46 kW solar battery based system with grid back-up

thorbjornwthorbjornw Registered Users Posts: 14 ✭✭
I am putting a solar system together for our hotel in Nicaragua, where electricity is expensive (21 cents/kW) and there is no feed-in tariff. As most of our energy consumption is at night (70%), the batteries are the core of the system. I have ordered a 144 kWh Ni-Fe battery bank and 170 Yingly 280W panels in China, and am now looking for at setup for inverters and solar chargers.
Our system here is 120/240 split phase, and our load is between 4 and 20 kW.
My idea is to order 6 Schneider XW+ 6848 inverters, 3 Power Distribution Panels and 9 XW+ 80-600 chargers to make 3 blocks of dual inverters in parallel.
The whole idea is to be as grid-independent as possible, charging the batteries each day and discharging them in the night, and only use the grid when the batteries are down to 20% SOC, probably in the late night or early morning hours.
My doubt is whether this will work without a transfer switch, as the information in the Schneider documentation is difficult to understand. They state that the risk with not using a transfer switch is that the last inverter to open will have to handle the overall load current, so if a higher current rating is needed than the internal pass-through capacity of 60 Amp (and I will need that) then it is necessary to use either an external contactor or a transfer switch. But then I understand that it will not be possible to configure a system with an external transfer for load-shaving (selfconsumption) - not sure why that is so.



Comments

  • animattanimatt Solar Expert Posts: 294 ✭✭✭
    Sorry i wont be answering the technical questions you asked.  You're looking at a very large system.  I will let more advanced people answer them. I don't think your offgrid system is going to produce energy more cheaply.  But I would work on conservation which I know is super hard in a hotel setting.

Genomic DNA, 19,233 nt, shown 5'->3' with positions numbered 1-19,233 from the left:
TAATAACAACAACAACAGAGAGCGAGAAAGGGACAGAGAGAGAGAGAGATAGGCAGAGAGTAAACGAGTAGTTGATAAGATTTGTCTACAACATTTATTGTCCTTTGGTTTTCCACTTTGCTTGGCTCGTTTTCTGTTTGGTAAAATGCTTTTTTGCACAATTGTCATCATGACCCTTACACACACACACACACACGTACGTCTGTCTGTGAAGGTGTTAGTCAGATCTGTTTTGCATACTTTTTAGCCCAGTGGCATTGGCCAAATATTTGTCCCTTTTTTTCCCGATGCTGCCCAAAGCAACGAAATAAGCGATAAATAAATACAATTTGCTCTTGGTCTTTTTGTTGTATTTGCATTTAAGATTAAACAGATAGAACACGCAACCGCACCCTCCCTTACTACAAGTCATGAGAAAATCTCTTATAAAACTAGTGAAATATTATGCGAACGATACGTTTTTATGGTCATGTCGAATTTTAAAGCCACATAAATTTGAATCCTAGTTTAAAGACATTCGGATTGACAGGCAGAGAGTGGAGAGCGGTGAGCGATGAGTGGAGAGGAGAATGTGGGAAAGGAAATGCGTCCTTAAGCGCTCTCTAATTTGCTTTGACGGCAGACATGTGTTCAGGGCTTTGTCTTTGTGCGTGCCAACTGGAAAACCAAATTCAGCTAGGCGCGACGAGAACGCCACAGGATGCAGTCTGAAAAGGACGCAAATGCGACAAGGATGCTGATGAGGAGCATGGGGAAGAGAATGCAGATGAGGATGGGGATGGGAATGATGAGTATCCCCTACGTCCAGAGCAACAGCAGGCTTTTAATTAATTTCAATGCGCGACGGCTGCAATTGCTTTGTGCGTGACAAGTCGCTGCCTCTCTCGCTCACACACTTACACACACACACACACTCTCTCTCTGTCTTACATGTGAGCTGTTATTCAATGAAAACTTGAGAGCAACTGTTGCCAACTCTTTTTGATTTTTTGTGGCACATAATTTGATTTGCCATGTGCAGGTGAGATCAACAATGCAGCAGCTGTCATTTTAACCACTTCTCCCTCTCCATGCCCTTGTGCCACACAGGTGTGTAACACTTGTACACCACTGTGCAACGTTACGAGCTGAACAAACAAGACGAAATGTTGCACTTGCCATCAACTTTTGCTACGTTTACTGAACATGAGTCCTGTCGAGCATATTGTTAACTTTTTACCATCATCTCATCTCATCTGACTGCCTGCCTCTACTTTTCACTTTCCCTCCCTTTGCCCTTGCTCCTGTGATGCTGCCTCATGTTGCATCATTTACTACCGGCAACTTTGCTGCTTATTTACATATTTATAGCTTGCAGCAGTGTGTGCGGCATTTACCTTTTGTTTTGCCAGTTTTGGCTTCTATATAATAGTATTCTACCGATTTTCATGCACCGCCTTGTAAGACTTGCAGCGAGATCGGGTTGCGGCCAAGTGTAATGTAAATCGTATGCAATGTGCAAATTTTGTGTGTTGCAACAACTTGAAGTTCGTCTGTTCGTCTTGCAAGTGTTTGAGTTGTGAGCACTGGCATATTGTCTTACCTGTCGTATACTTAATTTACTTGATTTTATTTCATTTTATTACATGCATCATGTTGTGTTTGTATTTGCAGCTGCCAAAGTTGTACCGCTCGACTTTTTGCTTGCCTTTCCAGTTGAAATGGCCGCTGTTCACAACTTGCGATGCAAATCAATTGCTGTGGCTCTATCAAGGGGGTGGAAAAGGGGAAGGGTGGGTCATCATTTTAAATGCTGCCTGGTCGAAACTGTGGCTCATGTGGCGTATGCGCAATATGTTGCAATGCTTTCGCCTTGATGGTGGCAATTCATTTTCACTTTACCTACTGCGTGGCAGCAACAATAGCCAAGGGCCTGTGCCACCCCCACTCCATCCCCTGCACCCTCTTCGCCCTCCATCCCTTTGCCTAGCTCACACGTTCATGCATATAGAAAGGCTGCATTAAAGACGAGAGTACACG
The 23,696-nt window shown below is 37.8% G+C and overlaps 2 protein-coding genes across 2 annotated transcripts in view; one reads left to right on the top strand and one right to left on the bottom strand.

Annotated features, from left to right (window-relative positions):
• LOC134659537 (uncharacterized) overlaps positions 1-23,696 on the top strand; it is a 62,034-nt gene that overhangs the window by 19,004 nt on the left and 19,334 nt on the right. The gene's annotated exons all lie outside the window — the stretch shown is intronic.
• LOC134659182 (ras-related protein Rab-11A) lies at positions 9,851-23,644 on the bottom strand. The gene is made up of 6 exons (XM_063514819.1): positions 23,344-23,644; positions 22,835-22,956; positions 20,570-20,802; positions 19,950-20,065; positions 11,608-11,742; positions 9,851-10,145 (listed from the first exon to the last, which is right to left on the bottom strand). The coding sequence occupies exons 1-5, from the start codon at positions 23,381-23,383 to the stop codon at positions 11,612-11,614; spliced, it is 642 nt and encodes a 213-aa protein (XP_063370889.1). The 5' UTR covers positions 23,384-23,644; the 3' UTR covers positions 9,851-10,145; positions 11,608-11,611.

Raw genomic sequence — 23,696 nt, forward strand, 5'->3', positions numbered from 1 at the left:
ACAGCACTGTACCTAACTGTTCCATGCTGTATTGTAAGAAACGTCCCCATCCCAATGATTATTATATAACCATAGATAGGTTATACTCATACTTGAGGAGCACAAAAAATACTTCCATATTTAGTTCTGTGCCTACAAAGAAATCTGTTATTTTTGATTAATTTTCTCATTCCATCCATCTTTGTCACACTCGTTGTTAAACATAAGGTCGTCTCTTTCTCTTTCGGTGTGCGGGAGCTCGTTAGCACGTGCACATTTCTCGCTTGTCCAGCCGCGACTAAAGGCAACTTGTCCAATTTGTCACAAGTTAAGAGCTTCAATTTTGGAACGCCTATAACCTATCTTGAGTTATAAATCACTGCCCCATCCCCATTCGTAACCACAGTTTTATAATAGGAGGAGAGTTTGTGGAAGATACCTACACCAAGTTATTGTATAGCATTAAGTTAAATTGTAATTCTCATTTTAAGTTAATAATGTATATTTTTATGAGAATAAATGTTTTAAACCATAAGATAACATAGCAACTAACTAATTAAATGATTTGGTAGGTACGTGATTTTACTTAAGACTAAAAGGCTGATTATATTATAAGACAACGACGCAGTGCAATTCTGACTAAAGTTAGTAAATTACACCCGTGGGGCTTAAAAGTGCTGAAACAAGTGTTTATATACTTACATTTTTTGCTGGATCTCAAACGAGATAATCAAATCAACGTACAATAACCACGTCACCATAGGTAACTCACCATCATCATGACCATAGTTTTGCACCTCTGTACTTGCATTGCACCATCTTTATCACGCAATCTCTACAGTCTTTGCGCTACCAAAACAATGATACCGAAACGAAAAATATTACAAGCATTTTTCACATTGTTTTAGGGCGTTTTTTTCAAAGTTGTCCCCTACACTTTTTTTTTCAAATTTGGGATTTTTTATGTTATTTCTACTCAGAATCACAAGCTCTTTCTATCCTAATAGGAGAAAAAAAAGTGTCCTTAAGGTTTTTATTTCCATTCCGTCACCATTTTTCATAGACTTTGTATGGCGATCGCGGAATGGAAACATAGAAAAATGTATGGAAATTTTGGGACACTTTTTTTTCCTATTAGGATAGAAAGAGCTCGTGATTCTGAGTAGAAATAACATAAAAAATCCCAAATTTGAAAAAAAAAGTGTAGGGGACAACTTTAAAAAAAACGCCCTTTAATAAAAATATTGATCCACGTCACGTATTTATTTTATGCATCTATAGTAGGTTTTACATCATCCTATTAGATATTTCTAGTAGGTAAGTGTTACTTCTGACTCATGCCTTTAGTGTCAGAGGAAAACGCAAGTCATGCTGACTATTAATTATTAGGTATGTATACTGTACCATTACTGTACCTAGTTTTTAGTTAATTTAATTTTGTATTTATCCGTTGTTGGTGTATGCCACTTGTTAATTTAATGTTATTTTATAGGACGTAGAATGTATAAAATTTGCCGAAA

But I would imagine main consumption is air conditioning. 
    Have you been up on your roof recently.  It should be painted bright white to reflect solar energy. Especially if it is a concrete roof without insulation.
    I am in mexico and some roofs turn dark, alost black. Makes the structures roast.
    Insulating shades for the air conditioned spaces. Awning type structures to keep sun off the windows. 

    Do you have solar hot water heating system?Super cheap here in mexico (comparatively).

    Since you already have it bought I would use solar energy to offset daytime usage . Then what ever you can get into your batteries can help at night. But not go crazy about night time usage ni-fe batteries are not terribly efficient.  So basically use all the power you can during sunny hours. This way less needs to discharge and charge batteries.  



  • westbranchwestbranch Solar Expert Posts: 5,136 ✭✭✭✭
    I think you should be looking into FLOW batteries, a commercial product...  to start try RED FLOW in Australia...http://redflow.com/

     
    KID #51B  4s 140W to 24V 900Ah C&D AGM
    CL#29032 FW 2126/ 2073/ 2133 175A E-Panel WBjr, 3 x 4s 140W to 24V 900Ah C&D AGM 
    Cotek ST1500W 24V Inverter,OmniCharge 3024,
    2 x Cisco WRT54GL i/c DD-WRT Rtr & Bridge,
    Eu3/2/1000i Gens, 1680W & E-Panel/WBjr to come, CL #647 asleep
    West Chilcotin, BC, Canada
  • jonrjonr Solar Expert Posts: 1,266 ✭✭✭✭
    If it is for AC, then I'd look into thermal storage (ie, water tanks) along with something like Chiltrix heat pumps - running mostly while the sun shines.   And I second the suggestions about making the place need less (insulation, air sealing, more efficient heat pumps, etc).

    I am available for custom hardware/firmware development

  • cupcakecupcake Solar Expert Posts: 254 ✭✭✭
    21 cenes per kwH is WAY CHEAPER than any solar setup is going to be...

    Stay on the grid is 'savings' is your goal -- not gonna happen with solar....
    The point of solar is to live in remote, beautiful places where the grid doesn't reach and have a decent amount of electrical power


    :)
    ~1.5Kw PV in parallel
    Morningstar MPPT-60 controllers (2) in parallel
    3 Trojan tr-1275's in parallel 450ah total
    Samlex 2,000 watt 12-volt inverter hardwired


  • new2PVnew2PV Solar Expert Posts: 305 ✭✭
    edited November 2016 #6
    That 21 cents a kwh, does that include delivery fees? Thermal storage would have to be huge but it is a good idea, as water does wear out like batteries do. The battery cost alone is going to be huge!

    XW6848 inverter with 2 X mppt 60 150 CC , with Canadian solar 260Watt panels 2 x 3.5 kw array
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